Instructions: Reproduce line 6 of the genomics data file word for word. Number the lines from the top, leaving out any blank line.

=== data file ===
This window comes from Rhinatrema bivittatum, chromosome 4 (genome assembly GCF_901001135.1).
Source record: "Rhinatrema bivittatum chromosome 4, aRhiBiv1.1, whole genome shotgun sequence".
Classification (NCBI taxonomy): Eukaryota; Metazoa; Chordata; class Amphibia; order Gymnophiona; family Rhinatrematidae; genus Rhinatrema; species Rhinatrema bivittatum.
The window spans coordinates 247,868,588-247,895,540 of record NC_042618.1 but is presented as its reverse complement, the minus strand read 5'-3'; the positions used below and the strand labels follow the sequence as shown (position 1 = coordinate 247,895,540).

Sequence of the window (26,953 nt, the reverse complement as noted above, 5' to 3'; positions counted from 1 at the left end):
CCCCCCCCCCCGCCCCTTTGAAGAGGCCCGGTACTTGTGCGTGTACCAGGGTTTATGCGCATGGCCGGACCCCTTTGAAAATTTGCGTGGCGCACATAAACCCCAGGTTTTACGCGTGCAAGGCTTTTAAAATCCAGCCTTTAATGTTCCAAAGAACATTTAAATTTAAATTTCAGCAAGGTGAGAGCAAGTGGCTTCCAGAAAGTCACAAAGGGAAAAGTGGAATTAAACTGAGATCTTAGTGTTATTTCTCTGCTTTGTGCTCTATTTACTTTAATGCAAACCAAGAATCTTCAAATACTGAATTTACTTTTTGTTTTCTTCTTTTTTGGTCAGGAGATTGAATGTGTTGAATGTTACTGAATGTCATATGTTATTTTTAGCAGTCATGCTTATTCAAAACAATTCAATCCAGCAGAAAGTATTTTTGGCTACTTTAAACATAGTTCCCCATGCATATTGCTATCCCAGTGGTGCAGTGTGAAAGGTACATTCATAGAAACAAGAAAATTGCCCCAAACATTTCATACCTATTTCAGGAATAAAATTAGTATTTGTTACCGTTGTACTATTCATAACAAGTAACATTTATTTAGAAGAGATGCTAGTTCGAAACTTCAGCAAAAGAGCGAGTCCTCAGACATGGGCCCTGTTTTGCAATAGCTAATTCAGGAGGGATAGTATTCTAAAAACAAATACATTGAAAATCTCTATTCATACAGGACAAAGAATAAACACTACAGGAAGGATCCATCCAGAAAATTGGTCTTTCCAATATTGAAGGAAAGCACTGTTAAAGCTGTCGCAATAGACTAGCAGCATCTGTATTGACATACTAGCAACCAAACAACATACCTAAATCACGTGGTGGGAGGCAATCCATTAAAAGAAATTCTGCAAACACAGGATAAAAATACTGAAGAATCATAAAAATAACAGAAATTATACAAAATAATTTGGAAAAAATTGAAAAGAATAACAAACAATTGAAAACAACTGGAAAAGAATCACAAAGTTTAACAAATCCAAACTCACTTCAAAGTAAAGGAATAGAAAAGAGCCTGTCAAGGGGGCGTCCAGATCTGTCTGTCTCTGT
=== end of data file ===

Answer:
CCCCCCCCCCCGCCCCTTTGAAGAGGCCCGGTACTTGTGCGTGTACCAGGGTTTATGCGCATGGCCGGACCCCTTTGAAAATTTGCGTGGCGCACATAAACCCCAGGTTTTACGCGTGCAAGGCTTTTAAAATCCAGCCTTTAATGTTCCAAAGAACATTTAAATTTAAATTTCAGCAAGGTGAGAGCAAGTGGCTTCCAGAAAGTCACAAAGGGAAAAGTGGAATTAAACTGAGATCTTAGTGTTATTTCTCTGCTTTGTGCTCTATTTACTTTAATGCAAACCAAGAATCTTCAAATACTGAATTTACTTTTTGTTTTCTTCTTTTTTGGTCAGGAGATTGAATGTGTTGAATGTTACTGAATGTCATATGTTATTTTTAGCAGTCATGCTTATTCAAAACAATTCAATCCAGCAGAAAGTATTTTTGGCTACTTTAAACATAGTTCCCCATGCATATTGCTATCCCAGTGGTGCAGTGTGAAAGGTACATTCATAGAAACAAGAAAATTGCCCCAAACATTTCATACCTATTTCAGGAATAAAATTAGTATTTGTTACCGTTGTACTATTCATAACAAGTAACATTTATTTAGAAGAGATGCTAGTTCGAAACTTCAGCAAAAGAGCGAGTCCTCAGACATGGGCCCTGTTTTGCAATAGCTAATTCAGGAGGGATAGTATTCTAAAAACAAATACATTGAAAATCTCTATTCATACAGGACAAAGAATAAACACTACAGGAAGGATCCATCCAGAAAATTGGTCTTTCCAATATTGAAGGAAAGCACTGTTAAAGCTGTCGCAATAGACTAGCAGCATCTGTATTGACATACTAGCAACCAAACAACATACCTAAATCACGTGGTGGGAGGCAATCCATTAAAAGAAATTCTGCAAACACAGGATAAAAATACTGAAGAATCATAAAAATAACAGAAATTATACAAAATAATTTGGAAAAAATTGAAAAGAATAACAAACAATTGAAAACAACTGGAAAAGAATCACAAAGTTTAACAAATCCAAACTCACTTCAAAGTAAAGGAATAGAAAAGAGCCTGTCAAGGGGGCGTCCAGATCTGTCTGTCTCTGT